Joanna Scott writes “Complex literary works demand an effort from the reader that is becoming harder to justify, given the sink-or-swim pressures to make profitable products for a global marketplace.” But, she contines, fiction gives us knowledge: “This is the case that must be made for fiction if the genre is going to survive as an art.”
For support of this assertion, Scott turns to Virginia Woolf:
When we read actively, alertly,opening ourselves to unexpected discoveries, we find that great writers have a way of solidifying “the vague ideas that have been tumbling in the misty depths of our minds.” For Woolf, fiction provides an essential kind of knowledge that can only be acquired by careful reading.
And, Scott warns, “serious reading is in serious danger of being lost to future generations.” Although we may seem to be reading more, she writes, “The surprising problem arising in our culture is that good, active, creative reading is on the decline.”
In making her argument, Scott refers to the following books:
Finally, Scott reaches this conclusion: “Let’s not give up on the intricacies of ambitious fiction. Let’s not stop reading the kind of books that keep teaching us to read.” We should continue to challenge ourselves as readers by spending the time necessary for slow reading, for immersing ourselves in complex fictional worlds.
To end on a light note, I give you Emma Oulton, who believes that no hobby holds more potential pitfalls and perils than reading:
there are a ton of things that can go wrong when you’re reading. You might find out how the book ends. You might fall in love with a character who dies and breaks your heart so badly you can’t leave your room for weeks. You might have your nose so stuck in your book that you don’t look where you’re going, and then you trip over and a bookcase lands on you.
To avoid coming to such harm, do not commit these common reading mistakes:
And, to lighten the mood even more, the article illustrates each one of these points with—you guessed it—an animated gif.
Because I am currently in the process of leaving my heart in San Francisco, this week’s Monday Miscellany is short.
Barnes & Noble will always be there with a stack of bestsellers, and Half Price Books is likely to have the novel you’re looking for in a pinch. But for travelers, little will beat the act of stepping inside a small, local bookstore, being greeted by the owner and guided through the collection by an employee who actually loves literature as much as you do. Maybe it’s their independent spirit (reading, after all, is a form of freedom), or maybe it’s that they’re connected with local authors, but the independent bookstore manages to live on in an era of Kindles and chain resellers. So, if you’re like us, and agree that a good trip deserves a good book, then just for you, here are 10 of our editors’ favorite independently owned bookstores throughout the United States.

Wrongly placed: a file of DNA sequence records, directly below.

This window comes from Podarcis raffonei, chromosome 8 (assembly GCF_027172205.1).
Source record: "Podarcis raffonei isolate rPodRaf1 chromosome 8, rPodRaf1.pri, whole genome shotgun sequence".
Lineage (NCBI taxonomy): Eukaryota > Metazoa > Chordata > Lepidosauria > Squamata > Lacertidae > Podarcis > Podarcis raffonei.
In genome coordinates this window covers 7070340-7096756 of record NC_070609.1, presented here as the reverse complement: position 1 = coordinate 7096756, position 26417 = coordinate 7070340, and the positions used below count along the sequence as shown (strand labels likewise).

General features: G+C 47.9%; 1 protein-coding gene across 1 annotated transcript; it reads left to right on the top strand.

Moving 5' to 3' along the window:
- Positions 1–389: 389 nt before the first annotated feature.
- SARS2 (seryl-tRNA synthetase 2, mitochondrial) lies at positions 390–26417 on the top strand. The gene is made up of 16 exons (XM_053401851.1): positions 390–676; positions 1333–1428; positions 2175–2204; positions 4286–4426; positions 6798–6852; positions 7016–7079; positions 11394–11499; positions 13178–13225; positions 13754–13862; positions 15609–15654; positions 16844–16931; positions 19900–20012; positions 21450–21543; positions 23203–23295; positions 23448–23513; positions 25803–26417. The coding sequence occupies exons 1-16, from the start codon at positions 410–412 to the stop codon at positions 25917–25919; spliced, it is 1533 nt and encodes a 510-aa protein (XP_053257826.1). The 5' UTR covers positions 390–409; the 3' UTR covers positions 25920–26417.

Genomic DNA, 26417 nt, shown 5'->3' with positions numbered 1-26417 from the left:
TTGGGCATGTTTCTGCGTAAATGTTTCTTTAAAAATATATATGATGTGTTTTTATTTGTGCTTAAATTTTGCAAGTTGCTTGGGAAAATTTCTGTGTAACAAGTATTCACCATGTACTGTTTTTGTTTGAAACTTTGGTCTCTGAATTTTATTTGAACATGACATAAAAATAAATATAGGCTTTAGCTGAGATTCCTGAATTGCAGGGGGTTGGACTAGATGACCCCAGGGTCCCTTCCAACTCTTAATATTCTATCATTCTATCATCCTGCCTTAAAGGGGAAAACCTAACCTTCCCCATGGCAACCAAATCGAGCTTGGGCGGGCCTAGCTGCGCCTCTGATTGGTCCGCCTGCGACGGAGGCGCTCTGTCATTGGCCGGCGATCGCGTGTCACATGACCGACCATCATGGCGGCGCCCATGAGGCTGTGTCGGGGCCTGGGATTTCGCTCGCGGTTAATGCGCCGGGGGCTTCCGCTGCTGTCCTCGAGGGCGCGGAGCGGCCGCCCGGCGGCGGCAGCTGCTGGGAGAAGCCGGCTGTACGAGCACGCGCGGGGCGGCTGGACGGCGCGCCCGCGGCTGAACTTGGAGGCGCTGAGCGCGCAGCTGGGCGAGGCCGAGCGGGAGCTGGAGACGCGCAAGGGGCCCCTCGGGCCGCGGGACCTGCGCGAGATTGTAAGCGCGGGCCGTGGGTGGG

Are you lucky enough to have one of these stores nearby?
Then there is the Young Men’s Literary Club of Cheyenne, still going after an incredible 112 years.
Established in 1902, the capital city’s organization is something of a relic and only one of a handful of literary clubs from that era that survive today.
It is an elite men-only organization with 30 active members who must be invited to join.
The rules of the club state that its purpose is “to provide benefits from the training of the mind in literary pursuits and the advantage to be gained by the interchange of ideas and discussion of topics of public interest.”
But isn’t it too bad that no one has realized, during those 112 years, that women read and discuss literature, too? See how the exclusive members reacted to a couple of different attempts to incorporate women into the group.
Shel Silverstein—the late cartoonist, singer, songwriter, playwright, and mega-selling author of such classics as The Giving Tree and Where the Sidewalk Ends—didn’t like children’s literature. Spoon-feeding kids sugar-sweet stories just wasn’t his style. Fortunately for generations of young readers, someone convinced him to do something about it—namely, break the mold himself. Using edgy humor, clever rhymes, and tripped-out drawings, Silverstein achieved the impossible. He bridged the worlds of adult and children’s art, while becoming wildly popular in the process.
More of the usual good stuff from Metal Floss.
In this interview with The New York Times, the author of the wildly successful thriller Gone Girl reveals what books she’s currently reading, who is her all-time favorite novelist, what makes a great thriller, and how she’s faring with the self-imposed project of reading every Pulitzer Prize-winning novel in chronological order.